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Interact Cardiovasc Thorac Surg. 2014 May;18(5):667-70. doi: 10.1093/icvts/ivt542. Epub 2014 Jan 27.

Frailty assessment in thoracic surgery.

Author information

1
Department of Cardio-thoracic Surgery, Papworth Hospital NHS Foundation Trust, Cambridge, UK.

Abstract

A best evidence topic in thoracic surgery was performed according to a structured protocol. The question addressed was the role of frailty scores in predicting outcomes of patients undergoing thoracic surgery. Seventy-one papers were found using the reported search, of which three studies and one conference abstract represented the best evidence to answer the clinical question. The authors, journal date, country of publication, patient group, study type, relevant outcomes and results are tabulated. Despite an extensive literature search, few studies were identified which addressed the clinical dilemma posed, all of which were retrospective observational series. A study analysed 971 434 patients across a wide range of surgical specialties, 4648 of which were classified as thoracic. A statistically significant relationship was demonstrated between increasing frailty and higher rates of postoperative complications and mortality (P < 0.0001). Another study reported a similar association between modified frailty index (mFI) scores and postoperative outcomes in patients undergoing lobectomies. Morbidity increased uniformly with mFI and multivariant analysis found an mFI of >0.27 (P = 0.002) to be an independent predictor of mortality. Another paper demonstrated higher rates of major postoperative complications and increased mortality (P < 0.001) in patients with higher preoperative dependency. A study examined geriatric frailty assessment tools for the prediction of postoperative outcomes in patients over 70 undergoing thoracic surgery for neoplasms. The Geriatric Depression Screen, Mini Mental State Examination, Fatigue Inventory, Eastern Co-Operative Oncology Group Performance Scale and Instrumental Activities of Daily Living were used as a means of determining preoperative frailty. Their conclusion supported the conclusions drawn from the larger studies that a single frailty measure alone did not predict an increase in morbidity or mortality, but in combination several measures may have a role in predicting postoperative outcomes. The clinical bottom line is that there is a paucity of evidence to either fully support or fully refute the use of preoperative frailty scoring as a reliable means of predicting morbidity and mortality in thoracic surgery. The evidence presented does however indicate the potentially important clinical role that frailty scores may have in the future.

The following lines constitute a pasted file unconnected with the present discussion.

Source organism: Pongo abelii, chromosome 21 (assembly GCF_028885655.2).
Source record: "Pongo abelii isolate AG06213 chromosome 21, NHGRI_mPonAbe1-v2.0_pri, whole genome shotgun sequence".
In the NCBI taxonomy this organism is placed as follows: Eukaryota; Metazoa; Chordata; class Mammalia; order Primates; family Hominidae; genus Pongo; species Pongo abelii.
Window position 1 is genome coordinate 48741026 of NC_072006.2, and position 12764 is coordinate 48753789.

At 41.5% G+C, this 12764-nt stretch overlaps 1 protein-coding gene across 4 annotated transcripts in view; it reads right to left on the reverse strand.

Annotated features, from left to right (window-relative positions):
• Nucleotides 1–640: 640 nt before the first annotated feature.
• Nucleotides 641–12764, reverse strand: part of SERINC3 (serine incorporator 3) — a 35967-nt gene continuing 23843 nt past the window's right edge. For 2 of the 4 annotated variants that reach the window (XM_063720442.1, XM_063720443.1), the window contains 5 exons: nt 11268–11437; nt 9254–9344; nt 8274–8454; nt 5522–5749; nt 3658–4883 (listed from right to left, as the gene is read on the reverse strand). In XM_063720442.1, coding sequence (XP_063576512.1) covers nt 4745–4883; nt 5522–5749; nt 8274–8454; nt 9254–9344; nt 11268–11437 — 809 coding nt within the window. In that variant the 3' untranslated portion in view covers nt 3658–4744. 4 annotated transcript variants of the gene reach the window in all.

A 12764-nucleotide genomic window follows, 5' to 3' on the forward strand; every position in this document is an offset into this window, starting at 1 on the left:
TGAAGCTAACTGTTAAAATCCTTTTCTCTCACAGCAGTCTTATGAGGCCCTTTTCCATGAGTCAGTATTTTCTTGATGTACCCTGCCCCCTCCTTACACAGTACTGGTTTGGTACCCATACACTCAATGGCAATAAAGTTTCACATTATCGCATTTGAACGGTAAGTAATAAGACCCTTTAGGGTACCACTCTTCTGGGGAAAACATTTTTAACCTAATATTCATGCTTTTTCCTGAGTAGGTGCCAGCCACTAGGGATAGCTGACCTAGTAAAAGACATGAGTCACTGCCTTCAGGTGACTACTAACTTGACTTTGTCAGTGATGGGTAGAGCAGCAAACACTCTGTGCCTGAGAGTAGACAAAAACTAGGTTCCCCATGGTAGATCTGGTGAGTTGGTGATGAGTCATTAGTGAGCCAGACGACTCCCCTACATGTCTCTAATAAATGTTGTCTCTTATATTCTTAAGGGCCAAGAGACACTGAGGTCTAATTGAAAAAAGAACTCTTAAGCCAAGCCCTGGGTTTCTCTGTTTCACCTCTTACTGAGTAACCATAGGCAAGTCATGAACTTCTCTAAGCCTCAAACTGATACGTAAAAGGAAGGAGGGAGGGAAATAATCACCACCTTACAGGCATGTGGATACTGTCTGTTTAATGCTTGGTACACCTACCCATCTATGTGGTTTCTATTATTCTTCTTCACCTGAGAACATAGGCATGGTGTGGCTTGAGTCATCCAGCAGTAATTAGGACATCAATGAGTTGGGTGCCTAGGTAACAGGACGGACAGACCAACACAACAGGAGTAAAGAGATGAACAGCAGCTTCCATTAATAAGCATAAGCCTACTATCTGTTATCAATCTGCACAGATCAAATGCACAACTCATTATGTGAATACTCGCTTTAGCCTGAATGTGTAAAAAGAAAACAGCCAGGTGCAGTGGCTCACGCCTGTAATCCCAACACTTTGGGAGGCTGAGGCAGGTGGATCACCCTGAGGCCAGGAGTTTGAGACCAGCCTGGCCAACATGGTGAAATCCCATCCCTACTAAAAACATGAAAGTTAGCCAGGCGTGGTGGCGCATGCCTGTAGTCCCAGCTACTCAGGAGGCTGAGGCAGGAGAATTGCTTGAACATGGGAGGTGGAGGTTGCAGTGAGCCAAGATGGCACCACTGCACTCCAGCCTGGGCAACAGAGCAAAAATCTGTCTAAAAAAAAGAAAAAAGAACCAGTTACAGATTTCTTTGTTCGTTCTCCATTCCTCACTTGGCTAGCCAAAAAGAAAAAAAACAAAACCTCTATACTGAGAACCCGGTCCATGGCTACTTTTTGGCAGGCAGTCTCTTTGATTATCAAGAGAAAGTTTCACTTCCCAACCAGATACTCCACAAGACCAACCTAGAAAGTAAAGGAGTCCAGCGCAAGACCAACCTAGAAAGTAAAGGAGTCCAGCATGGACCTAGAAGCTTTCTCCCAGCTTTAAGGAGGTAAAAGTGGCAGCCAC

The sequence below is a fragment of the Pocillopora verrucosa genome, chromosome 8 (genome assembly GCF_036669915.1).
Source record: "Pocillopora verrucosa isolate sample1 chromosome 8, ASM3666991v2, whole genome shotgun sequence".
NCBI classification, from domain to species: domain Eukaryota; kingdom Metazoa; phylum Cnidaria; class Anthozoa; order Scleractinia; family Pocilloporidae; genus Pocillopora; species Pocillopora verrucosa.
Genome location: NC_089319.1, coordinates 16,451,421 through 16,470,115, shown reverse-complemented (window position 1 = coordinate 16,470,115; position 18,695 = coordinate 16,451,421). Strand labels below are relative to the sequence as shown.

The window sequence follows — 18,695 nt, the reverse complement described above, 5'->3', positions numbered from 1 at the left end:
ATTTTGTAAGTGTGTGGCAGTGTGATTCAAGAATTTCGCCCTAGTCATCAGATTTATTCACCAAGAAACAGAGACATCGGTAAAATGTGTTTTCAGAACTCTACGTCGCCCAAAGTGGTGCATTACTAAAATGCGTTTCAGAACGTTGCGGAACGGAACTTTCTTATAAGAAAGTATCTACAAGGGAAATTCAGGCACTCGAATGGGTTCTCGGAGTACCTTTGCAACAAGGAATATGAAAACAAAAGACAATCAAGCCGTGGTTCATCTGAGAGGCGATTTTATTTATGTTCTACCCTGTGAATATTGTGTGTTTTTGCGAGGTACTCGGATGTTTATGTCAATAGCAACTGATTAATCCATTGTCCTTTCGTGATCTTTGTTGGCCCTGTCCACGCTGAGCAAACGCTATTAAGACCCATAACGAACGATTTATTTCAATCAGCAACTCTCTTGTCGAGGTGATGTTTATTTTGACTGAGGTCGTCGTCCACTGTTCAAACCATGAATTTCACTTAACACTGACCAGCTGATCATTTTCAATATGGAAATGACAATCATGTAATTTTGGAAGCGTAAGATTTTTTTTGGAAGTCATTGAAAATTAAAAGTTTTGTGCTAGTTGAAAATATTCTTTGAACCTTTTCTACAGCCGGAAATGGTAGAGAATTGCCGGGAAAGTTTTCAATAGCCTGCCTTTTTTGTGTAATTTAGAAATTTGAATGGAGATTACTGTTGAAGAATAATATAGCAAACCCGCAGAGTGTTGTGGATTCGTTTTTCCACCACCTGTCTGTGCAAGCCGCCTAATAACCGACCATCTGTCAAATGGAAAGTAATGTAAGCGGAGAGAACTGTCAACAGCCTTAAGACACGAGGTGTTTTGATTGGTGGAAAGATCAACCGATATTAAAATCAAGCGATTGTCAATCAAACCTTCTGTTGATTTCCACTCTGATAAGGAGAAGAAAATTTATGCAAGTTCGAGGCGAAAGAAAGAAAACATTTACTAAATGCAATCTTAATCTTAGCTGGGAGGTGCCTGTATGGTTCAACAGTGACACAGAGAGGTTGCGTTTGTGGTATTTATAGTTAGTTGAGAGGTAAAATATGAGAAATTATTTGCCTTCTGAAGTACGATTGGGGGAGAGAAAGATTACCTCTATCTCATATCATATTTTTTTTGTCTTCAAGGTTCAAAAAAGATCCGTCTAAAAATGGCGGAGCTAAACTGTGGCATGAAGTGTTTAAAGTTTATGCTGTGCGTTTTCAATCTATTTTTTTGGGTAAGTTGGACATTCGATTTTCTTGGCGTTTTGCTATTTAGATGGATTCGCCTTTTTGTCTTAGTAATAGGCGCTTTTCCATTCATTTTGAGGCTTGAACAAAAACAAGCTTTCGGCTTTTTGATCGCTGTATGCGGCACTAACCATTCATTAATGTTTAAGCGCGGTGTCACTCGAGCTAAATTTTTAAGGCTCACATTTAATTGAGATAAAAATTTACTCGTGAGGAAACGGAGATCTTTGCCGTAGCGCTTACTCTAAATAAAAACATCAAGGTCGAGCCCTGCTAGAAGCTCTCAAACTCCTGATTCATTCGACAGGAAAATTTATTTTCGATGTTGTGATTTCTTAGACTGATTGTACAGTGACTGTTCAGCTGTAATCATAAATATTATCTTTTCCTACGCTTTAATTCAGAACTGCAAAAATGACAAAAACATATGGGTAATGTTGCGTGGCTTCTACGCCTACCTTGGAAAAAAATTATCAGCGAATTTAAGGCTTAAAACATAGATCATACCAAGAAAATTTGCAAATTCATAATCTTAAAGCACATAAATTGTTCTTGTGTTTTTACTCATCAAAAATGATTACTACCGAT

KEYWORDS:

Frailty; Frailty index; Risk stratification; Surgical outcomes; Thoracic surgery

PMID:
24473474
DOI:
10.1093/icvts/ivt542
[Indexed for MEDLINE]

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